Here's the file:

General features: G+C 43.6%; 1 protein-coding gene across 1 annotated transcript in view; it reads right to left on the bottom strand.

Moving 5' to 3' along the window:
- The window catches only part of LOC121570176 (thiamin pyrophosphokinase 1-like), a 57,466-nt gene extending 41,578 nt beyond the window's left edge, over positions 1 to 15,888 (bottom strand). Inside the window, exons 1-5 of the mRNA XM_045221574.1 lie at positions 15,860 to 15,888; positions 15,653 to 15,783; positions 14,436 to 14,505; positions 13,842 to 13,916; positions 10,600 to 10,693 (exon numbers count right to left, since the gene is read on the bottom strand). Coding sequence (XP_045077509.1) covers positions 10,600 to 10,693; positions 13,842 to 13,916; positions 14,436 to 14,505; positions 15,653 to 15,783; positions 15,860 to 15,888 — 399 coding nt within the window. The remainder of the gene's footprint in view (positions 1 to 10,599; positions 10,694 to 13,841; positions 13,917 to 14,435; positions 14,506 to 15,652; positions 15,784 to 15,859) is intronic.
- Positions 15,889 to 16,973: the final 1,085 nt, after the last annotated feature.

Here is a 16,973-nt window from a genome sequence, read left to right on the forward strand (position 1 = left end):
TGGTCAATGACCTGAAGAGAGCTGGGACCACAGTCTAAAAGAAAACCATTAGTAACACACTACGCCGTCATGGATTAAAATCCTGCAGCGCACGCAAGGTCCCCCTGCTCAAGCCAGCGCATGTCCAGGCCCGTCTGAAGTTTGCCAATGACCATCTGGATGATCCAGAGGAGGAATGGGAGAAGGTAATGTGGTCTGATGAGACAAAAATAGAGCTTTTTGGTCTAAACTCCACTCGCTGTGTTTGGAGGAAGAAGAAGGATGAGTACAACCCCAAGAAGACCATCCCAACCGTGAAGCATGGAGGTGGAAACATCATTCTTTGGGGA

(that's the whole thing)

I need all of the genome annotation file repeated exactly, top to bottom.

General features: G+C 43.6%; 1 protein-coding gene across 1 annotated transcript in view; it reads right to left on the bottom strand.

Moving 5' to 3' along the window:
- The window catches only part of LOC121570176 (thiamin pyrophosphokinase 1-like), a 57,466-nt gene extending 41,578 nt beyond the window's left edge, over positions 1 to 15,888 (bottom strand). Inside the window, exons 1-5 of the mRNA XM_045221574.1 lie at positions 15,860 to 15,888; positions 15,653 to 15,783; positions 14,436 to 14,505; positions 13,842 to 13,916; positions 10,600 to 10,693 (exon numbers count right to left, since the gene is read on the bottom strand). Coding sequence (XP_045077509.1) covers positions 10,600 to 10,693; positions 13,842 to 13,916; positions 14,436 to 14,505; positions 15,653 to 15,783; positions 15,860 to 15,888 — 399 coding nt within the window. The remainder of the gene's footprint in view (positions 1 to 10,599; positions 10,694 to 13,841; positions 13,917 to 14,435; positions 14,506 to 15,652; positions 15,784 to 15,859) is intronic.
- Positions 15,889 to 16,973: the final 1,085 nt, after the last annotated feature.

Here is a 16,973-nt window from a genome sequence, read left to right on the forward strand (position 1 = left end):
TGGTCAATGACCTGAAGAGAGCTGGGACCACAGTCTAAAAGAAAACCATTAGTAACACACTACGCCGTCATGGATTAAAATCCTGCAGCGCACGCAAGGTCCCCCTGCTCAAGCCAGCGCATGTCCAGGCCCGTCTGAAGTTTGCCAATGACCATCTGGATGATCCAGAGGAGGAATGGGAGAAGGTAATGTGGTCTGATGAGACAAAAATAGAGCTTTTTGGTCTAAACTCCACTCGCTGTGTTTGGAGGAAGAAGAAGGATGAGTACAACCCCAAGAAGACCATCCCAACCGTGAAGCATGGAGGTGGAAACATCATTCTTTGGGGA